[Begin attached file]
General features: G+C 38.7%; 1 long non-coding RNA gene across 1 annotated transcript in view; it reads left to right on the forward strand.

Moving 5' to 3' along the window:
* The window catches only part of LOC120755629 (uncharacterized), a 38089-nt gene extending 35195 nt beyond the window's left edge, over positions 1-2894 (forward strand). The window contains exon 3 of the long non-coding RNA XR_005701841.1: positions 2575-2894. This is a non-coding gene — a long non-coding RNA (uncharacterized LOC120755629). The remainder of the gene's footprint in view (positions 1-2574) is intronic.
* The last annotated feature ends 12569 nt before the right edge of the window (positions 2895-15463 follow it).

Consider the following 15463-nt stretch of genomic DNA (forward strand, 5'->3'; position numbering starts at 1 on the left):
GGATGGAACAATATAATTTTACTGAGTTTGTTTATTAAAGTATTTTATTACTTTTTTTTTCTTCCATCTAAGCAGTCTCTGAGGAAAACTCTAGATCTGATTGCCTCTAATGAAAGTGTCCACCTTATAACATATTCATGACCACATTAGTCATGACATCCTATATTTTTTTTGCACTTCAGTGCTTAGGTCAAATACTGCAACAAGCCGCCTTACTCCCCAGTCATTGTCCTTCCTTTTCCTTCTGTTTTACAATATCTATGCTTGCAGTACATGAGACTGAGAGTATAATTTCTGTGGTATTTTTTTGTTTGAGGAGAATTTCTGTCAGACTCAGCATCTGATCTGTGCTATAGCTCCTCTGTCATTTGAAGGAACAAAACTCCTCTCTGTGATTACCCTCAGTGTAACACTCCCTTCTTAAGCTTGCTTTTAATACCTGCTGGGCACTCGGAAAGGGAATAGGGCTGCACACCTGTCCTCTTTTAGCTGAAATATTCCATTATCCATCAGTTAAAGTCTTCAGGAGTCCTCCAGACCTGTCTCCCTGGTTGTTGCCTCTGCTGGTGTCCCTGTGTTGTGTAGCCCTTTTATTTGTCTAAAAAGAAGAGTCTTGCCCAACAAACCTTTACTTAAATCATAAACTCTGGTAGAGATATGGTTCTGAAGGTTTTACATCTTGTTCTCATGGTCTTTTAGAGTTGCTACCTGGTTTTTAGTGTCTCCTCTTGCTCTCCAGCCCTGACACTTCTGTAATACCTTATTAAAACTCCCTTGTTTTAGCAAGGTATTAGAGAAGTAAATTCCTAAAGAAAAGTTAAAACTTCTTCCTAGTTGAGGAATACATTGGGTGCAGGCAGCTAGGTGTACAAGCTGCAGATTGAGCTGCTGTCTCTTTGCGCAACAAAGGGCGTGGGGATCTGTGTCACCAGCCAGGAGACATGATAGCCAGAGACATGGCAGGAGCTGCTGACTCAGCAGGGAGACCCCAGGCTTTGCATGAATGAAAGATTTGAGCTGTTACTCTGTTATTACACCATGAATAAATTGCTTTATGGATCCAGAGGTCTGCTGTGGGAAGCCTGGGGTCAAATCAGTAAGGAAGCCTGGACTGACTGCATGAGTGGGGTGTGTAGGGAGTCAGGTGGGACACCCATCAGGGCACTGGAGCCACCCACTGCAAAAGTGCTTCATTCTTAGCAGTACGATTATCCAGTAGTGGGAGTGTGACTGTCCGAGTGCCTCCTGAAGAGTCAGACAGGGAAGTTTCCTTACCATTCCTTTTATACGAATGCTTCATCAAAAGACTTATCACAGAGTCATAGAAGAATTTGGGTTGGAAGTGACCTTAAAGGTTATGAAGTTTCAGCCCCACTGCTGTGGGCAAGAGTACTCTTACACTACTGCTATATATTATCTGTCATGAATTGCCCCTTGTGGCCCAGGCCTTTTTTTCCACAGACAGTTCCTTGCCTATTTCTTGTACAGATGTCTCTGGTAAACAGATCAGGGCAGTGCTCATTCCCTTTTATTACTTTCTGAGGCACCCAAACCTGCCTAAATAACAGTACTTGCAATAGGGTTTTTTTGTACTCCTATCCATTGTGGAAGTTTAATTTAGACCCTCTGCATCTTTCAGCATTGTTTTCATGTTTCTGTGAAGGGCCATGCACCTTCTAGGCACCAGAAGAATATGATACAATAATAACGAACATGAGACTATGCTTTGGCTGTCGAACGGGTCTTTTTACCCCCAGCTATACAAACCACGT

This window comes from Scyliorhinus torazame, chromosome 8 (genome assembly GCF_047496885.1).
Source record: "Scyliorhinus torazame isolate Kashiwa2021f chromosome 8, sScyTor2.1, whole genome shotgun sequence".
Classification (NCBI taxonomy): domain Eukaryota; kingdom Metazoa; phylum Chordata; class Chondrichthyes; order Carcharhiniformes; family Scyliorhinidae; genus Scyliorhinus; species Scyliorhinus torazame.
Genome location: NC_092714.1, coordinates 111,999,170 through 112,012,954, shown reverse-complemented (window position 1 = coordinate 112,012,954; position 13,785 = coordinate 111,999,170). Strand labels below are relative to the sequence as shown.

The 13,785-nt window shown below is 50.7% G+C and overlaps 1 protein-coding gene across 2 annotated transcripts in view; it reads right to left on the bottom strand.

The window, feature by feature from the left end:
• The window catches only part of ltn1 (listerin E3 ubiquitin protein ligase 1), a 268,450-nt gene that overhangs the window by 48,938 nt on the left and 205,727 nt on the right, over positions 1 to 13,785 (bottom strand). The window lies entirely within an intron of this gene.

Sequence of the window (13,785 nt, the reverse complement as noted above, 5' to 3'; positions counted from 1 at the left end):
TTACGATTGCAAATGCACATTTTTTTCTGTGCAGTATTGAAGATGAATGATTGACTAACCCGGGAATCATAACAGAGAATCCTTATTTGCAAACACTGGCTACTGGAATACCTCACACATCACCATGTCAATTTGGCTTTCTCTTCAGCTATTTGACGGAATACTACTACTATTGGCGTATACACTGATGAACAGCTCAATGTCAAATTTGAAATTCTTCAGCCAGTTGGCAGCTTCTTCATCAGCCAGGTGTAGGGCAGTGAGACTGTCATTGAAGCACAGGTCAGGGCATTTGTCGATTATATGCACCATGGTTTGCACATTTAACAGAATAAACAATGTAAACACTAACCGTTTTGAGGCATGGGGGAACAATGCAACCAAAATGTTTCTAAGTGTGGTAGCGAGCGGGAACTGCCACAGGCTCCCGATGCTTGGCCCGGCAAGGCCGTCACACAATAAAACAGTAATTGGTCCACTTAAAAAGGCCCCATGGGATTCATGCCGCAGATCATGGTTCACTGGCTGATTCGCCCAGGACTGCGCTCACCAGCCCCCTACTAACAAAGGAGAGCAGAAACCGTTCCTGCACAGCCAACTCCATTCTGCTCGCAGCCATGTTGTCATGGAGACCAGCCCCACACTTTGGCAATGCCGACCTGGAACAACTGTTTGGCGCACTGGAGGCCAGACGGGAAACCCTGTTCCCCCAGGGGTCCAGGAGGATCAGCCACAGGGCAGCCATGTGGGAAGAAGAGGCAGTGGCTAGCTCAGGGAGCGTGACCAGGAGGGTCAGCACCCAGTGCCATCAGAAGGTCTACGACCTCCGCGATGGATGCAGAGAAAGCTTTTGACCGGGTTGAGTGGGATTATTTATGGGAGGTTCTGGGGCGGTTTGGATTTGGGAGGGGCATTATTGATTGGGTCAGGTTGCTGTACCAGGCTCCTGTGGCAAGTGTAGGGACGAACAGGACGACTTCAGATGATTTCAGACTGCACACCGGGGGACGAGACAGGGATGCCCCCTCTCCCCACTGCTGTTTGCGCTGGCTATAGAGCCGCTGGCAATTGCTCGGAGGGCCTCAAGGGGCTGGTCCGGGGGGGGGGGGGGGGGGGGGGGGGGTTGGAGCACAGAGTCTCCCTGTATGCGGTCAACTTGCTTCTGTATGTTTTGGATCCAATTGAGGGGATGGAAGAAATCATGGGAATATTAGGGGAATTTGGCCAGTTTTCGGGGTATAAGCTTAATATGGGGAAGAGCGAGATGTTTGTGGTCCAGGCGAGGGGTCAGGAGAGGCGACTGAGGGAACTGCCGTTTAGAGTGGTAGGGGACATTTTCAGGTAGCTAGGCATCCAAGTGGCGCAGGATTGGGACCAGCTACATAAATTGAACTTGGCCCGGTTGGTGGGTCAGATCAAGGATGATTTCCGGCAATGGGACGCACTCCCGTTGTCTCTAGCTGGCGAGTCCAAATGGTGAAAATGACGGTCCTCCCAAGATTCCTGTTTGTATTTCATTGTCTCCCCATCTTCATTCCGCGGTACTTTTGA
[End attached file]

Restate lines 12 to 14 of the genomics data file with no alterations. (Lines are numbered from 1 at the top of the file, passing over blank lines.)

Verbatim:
The window, feature by feature from the left end:
• The window catches only part of ltn1 (listerin E3 ubiquitin protein ligase 1), a 268,450-nt gene that overhangs the window by 48,938 nt on the left and 205,727 nt on the right, over positions 1 to 13,785 (bottom strand). The window lies entirely within an intron of this gene.

Sequence of the window (13,785 nt, the reverse complement as noted above, 5' to 3'; positions counted from 1 at the left end):